Much of this was to support Sooke’s views on how Romans changed the world of art, and he needed to show us the level of skill involved, and the technology developed to help drive art in new ways. Sooke explained that such changes brought us realism – on statues, that includes things like the detailing on beards, wrinkles, jowls, which all lead to a much rawer and honest portrayal of human emotion. That was a marked difference to what came before, and a true legacy of Roman art.
Sooke’s presentation style was different. It wasn’t as though he seemed awkward – I think he’s just a genuinely interesting chap, and not a cookie-cutter presenter who’s been wheeled out in front of a camera. His enthusiasm occasionally overwhelmed the subject, but that was brilliant to see. Roman art deserves such passion on the telly; it’s infectious. Sooke’s style worked for me because he was addressing the uninitiated, of course, and getting them excited; but it wasn’t patronising at all to those who have some understanding of the context. I think he’s honest: when confronted with a recreation of his own bust in bronze, he seemed genuinely humbled, unable to mask his emotions: not at the likeness of the piece, but more that he felt bronze heads were usually of more mature, and very dead, men.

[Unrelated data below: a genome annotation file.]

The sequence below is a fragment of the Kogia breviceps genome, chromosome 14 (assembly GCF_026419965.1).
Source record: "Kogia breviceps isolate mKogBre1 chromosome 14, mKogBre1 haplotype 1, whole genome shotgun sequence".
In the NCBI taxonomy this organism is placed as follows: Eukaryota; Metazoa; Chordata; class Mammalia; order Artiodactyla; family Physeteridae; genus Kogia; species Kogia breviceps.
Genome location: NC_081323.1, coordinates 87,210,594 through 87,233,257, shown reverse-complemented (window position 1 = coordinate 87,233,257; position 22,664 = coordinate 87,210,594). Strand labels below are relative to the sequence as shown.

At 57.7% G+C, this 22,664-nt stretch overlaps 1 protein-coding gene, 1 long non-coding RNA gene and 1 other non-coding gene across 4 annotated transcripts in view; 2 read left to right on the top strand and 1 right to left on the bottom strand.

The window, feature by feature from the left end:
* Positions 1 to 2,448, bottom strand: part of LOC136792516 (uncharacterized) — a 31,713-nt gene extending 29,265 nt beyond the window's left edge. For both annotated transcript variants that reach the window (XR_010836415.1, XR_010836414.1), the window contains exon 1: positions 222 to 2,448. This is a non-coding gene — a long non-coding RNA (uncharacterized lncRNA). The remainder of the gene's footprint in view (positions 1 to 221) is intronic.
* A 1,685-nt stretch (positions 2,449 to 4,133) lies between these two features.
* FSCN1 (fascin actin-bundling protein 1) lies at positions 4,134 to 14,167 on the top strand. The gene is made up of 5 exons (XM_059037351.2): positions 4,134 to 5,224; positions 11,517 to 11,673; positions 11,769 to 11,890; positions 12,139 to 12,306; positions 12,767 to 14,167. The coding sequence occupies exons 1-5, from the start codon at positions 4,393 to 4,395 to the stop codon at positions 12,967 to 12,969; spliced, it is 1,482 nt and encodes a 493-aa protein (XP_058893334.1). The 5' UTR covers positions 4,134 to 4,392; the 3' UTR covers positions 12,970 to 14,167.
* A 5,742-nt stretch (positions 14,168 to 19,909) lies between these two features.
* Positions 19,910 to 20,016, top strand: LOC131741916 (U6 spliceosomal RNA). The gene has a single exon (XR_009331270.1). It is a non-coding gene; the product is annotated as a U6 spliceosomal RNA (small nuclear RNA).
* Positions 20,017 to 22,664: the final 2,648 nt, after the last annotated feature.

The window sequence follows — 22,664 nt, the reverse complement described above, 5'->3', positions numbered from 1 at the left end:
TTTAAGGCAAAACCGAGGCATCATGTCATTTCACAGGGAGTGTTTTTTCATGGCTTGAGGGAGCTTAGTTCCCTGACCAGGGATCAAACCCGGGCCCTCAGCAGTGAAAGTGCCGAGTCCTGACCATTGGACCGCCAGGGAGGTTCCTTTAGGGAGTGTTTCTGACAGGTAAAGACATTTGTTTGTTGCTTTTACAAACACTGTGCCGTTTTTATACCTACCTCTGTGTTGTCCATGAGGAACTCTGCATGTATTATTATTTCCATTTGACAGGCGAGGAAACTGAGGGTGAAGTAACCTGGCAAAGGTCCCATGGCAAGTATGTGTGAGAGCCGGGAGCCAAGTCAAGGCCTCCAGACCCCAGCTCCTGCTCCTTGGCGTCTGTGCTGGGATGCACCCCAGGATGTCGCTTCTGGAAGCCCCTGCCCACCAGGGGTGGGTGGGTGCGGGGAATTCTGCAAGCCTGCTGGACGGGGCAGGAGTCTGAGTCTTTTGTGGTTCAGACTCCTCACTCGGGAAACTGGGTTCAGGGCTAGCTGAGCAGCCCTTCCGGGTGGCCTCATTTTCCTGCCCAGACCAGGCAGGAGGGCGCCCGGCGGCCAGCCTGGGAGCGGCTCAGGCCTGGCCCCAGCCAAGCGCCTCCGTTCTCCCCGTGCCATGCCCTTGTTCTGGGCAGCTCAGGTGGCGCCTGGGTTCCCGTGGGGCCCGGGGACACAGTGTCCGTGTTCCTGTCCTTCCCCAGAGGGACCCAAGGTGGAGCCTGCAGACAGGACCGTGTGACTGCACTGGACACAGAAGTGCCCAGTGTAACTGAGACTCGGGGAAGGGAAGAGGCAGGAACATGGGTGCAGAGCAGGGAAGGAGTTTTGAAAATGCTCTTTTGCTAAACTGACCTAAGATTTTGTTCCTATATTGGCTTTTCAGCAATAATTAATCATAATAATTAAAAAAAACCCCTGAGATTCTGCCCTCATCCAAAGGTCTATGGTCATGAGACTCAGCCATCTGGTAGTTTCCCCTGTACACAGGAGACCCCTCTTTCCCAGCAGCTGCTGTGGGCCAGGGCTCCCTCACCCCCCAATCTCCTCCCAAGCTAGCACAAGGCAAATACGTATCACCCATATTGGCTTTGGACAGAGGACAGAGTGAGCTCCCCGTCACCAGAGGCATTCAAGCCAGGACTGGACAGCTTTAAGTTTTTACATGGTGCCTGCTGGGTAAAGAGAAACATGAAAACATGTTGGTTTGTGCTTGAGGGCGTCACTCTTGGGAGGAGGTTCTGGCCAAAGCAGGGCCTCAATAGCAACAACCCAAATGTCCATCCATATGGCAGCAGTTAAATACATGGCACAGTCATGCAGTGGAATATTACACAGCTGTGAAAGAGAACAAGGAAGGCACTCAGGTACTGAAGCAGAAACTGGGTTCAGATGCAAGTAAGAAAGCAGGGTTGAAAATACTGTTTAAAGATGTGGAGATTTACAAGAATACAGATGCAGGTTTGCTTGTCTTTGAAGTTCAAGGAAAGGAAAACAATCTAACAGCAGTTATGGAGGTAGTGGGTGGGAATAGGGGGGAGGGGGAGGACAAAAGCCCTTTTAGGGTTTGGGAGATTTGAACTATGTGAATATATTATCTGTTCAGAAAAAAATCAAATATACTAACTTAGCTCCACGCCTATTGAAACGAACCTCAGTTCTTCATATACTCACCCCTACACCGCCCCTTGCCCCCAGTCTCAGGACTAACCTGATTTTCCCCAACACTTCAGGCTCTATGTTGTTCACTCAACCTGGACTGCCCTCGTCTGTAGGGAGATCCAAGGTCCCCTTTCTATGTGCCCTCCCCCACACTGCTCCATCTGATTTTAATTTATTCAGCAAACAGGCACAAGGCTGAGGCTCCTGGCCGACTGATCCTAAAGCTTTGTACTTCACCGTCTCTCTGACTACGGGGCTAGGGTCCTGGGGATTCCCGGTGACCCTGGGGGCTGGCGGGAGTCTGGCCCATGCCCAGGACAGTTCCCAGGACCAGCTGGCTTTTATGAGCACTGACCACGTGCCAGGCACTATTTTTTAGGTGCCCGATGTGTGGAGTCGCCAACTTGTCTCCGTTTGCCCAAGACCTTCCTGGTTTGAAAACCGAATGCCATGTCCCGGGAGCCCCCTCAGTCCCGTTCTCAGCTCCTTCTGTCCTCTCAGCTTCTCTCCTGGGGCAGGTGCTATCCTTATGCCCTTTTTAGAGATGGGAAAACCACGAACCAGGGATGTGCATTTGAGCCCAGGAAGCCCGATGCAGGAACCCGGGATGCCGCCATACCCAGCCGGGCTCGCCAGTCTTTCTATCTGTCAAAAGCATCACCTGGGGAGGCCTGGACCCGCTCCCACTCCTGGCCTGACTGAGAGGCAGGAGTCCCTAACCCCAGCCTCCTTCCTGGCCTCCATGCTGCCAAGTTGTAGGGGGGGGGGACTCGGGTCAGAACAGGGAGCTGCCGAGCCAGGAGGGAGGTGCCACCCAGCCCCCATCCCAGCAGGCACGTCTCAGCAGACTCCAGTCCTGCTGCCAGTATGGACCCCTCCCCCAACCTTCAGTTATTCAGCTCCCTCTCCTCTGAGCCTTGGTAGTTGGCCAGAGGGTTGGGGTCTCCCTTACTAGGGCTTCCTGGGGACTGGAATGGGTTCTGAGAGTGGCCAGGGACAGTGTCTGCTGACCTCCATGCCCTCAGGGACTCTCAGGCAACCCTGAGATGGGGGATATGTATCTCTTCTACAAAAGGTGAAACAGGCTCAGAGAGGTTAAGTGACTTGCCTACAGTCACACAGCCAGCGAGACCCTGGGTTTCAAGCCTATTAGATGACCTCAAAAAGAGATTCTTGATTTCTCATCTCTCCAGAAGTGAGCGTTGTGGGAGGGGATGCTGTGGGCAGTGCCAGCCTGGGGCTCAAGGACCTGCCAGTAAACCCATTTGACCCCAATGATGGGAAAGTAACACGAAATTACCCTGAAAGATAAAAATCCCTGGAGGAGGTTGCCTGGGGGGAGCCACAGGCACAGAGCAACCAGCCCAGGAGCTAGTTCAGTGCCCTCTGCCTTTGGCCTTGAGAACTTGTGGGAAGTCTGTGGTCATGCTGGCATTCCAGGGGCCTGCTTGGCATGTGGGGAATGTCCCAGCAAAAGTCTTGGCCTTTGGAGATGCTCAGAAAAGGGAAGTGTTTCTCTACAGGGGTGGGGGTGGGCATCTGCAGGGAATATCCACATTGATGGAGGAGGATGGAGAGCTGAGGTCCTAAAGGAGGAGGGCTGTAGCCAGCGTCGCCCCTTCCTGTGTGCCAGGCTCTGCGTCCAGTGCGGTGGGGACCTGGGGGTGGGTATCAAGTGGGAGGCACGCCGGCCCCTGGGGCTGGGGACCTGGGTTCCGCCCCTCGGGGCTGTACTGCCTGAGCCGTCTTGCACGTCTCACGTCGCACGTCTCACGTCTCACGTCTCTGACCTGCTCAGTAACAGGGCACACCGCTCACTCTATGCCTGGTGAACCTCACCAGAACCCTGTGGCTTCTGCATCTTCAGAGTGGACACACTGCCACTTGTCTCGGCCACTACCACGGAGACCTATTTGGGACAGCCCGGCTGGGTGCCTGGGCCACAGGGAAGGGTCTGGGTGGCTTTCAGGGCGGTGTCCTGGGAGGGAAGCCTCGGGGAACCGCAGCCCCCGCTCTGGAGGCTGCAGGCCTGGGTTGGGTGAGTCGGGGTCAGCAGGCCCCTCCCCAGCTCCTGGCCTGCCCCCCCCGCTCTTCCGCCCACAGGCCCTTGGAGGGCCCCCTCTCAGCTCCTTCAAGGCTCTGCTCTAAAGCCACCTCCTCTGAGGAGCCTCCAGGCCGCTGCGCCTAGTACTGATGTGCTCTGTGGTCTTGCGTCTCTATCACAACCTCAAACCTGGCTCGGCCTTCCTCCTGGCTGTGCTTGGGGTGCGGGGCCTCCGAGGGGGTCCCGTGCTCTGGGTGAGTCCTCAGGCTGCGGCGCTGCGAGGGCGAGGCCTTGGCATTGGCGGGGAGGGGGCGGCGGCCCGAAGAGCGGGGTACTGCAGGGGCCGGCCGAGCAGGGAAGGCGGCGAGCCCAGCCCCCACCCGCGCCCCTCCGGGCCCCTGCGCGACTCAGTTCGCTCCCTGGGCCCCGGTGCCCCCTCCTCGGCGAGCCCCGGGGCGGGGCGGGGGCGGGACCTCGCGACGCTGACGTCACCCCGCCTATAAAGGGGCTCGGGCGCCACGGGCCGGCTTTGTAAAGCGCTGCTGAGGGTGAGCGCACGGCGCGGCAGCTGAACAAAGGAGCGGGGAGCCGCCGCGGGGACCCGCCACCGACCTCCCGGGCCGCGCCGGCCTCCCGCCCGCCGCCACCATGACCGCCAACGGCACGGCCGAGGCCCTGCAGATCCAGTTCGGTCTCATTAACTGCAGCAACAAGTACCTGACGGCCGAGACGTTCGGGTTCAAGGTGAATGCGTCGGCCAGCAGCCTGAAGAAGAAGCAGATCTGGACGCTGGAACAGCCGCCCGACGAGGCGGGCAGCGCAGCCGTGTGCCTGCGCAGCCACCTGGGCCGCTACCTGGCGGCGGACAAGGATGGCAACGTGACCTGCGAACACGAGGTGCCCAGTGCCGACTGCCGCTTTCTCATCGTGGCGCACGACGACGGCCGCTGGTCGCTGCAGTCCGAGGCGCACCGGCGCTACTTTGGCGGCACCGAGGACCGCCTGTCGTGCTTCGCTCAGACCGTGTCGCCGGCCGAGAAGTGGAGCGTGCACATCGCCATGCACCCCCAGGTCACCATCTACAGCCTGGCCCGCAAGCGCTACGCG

I’ll look forward to the following shows, but for those of you who can’t access it, you can read Sooke’s article in the Telegraph discussing what he’s up to with this series.